002304: Continued Investigation into the Molecular Genetic Causes of Canine Epilepsies
Grant Status: Closed
In our on-going study of canine epilepsy, we have found that most canine epilepsy families do not follow the simple inheritance patterns described by Gregor Mendel. This suggests that epilepsy results when a dog inherits mutations in two or more different genes. Mutations involving two or more genes are also thought to be responsible for the vast majority of human epilepsy that occurs in families. Mendelian inheritance is encountered in rare types of human epilepsy and in many of these families the epilepsy-causing mutation has been found by genome mapping. We appear to have found Mendelian inheritance in at least one canine family and if this holds true we will attempt to map the mutation. One unexpected finding that is not seen in the human epilepsy families is the predominance of males among the affected dogs in several dog breeds. A similar inheritance pattern in human disease has been attributed to paired mutations on the X chromosome and in the mitochondrial DNA in these breeds. Our ultimate goal is to produce a DNA marker that breeders can use to avoid matings that will result in new generations of epileptic dogs.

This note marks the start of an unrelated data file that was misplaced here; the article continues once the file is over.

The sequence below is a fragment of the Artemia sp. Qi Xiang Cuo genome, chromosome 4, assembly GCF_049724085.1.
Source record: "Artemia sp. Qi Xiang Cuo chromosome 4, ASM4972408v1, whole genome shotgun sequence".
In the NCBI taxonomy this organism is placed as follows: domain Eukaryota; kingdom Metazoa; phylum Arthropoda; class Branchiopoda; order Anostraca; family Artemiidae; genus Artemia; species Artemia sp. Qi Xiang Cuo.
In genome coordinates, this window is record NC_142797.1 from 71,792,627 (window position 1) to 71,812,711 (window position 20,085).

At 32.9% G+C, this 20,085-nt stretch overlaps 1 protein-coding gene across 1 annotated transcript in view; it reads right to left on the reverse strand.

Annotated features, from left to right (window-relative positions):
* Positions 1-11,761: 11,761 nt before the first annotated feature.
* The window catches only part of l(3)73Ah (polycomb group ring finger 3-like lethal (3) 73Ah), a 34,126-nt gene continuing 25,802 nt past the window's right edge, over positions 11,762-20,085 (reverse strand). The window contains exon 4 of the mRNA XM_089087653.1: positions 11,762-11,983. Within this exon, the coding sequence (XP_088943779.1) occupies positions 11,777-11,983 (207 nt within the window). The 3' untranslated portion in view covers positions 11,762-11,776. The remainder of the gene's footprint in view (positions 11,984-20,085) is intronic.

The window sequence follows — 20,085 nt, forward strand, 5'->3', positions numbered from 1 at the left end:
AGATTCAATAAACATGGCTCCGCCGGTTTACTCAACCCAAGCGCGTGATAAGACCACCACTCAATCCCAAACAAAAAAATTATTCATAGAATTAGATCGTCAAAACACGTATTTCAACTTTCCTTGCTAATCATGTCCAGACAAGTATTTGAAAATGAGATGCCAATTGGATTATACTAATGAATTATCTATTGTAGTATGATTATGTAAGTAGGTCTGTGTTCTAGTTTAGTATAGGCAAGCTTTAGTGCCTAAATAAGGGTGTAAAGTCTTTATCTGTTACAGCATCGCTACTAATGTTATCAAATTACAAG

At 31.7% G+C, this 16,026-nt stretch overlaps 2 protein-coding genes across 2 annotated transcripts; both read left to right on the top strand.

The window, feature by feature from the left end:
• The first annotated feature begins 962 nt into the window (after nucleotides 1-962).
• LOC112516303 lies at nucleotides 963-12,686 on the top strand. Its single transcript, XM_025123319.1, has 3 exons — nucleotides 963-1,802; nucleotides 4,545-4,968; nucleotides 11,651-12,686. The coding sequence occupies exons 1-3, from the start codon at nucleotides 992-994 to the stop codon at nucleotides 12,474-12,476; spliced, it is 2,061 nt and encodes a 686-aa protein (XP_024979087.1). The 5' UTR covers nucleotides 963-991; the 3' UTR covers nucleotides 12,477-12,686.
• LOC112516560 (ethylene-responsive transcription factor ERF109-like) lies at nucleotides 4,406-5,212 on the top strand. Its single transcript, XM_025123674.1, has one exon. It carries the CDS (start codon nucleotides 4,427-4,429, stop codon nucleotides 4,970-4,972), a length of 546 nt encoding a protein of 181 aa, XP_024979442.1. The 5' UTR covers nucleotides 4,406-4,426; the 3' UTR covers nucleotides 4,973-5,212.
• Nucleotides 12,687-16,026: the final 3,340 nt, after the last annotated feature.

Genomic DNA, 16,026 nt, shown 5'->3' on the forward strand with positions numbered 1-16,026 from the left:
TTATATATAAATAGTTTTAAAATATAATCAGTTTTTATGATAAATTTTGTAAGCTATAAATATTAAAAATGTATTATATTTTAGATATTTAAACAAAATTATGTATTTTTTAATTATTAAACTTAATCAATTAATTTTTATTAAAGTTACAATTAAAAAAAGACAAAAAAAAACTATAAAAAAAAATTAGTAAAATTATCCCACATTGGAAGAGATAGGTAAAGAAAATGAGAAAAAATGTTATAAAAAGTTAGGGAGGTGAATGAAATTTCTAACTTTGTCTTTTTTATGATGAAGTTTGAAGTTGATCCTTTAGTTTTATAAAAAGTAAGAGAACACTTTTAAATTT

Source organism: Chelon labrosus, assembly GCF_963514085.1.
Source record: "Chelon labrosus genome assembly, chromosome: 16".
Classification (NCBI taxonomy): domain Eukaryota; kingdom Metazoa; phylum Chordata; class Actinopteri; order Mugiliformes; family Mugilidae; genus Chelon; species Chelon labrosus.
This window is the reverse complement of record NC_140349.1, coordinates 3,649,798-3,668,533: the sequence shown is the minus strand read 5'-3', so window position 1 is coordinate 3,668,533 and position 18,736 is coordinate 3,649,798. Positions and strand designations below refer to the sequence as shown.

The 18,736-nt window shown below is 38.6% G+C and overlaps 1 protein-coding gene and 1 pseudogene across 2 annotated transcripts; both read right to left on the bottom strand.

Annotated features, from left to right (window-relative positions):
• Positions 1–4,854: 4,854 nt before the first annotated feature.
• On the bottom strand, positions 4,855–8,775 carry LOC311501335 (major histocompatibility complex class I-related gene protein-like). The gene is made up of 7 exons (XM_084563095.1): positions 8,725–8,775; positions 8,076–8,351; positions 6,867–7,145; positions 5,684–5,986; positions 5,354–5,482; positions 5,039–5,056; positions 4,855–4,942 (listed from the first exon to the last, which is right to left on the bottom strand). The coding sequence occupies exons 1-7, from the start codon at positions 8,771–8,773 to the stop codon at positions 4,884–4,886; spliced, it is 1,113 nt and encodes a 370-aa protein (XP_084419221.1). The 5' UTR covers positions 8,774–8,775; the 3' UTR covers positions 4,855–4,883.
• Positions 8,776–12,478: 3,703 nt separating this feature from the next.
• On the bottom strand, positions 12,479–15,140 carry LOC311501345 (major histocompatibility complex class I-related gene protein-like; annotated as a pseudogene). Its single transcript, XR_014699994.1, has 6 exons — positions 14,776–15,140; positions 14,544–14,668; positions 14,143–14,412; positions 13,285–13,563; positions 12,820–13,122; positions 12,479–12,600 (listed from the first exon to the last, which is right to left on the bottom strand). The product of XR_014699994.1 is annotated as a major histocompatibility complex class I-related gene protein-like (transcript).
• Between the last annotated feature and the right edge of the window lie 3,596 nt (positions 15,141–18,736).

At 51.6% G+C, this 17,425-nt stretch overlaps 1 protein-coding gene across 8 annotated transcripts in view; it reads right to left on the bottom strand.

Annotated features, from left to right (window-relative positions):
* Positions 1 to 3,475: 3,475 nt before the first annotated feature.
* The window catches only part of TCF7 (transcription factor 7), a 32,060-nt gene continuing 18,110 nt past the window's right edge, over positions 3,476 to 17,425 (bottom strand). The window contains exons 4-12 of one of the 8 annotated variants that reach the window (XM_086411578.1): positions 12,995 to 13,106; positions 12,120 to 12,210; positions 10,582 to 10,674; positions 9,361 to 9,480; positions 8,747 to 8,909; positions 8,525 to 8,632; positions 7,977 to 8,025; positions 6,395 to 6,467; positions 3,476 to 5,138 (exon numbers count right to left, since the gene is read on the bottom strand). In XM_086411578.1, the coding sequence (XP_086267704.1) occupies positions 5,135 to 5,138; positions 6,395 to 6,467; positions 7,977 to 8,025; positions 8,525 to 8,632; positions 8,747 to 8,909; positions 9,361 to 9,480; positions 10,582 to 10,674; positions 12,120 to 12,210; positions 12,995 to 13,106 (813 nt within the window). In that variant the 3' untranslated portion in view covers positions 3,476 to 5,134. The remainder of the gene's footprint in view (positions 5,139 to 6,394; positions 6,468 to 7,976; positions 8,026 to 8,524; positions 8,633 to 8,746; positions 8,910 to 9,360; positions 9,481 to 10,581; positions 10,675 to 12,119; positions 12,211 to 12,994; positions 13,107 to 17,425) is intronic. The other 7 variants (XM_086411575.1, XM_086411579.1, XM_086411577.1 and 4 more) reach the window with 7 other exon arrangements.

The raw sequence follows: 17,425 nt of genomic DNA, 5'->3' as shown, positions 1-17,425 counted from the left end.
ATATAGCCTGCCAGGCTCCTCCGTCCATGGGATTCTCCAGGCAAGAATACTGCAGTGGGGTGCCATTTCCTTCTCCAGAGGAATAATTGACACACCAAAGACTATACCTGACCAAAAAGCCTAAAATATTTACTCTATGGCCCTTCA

O’Brien, D. P. (2005). Genetic Mapping of Canine Multiple System Degeneration and Ectodermal Dysplasia Loci. Journal of Heredity, 96(7), 727–734. https://doi.org/10.1093/jhered/esi086
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Participate in canine health research by providing samples or by enrolling in a clinical trial. Samples are needed from healthy dogs and dogs affected by specific diseases.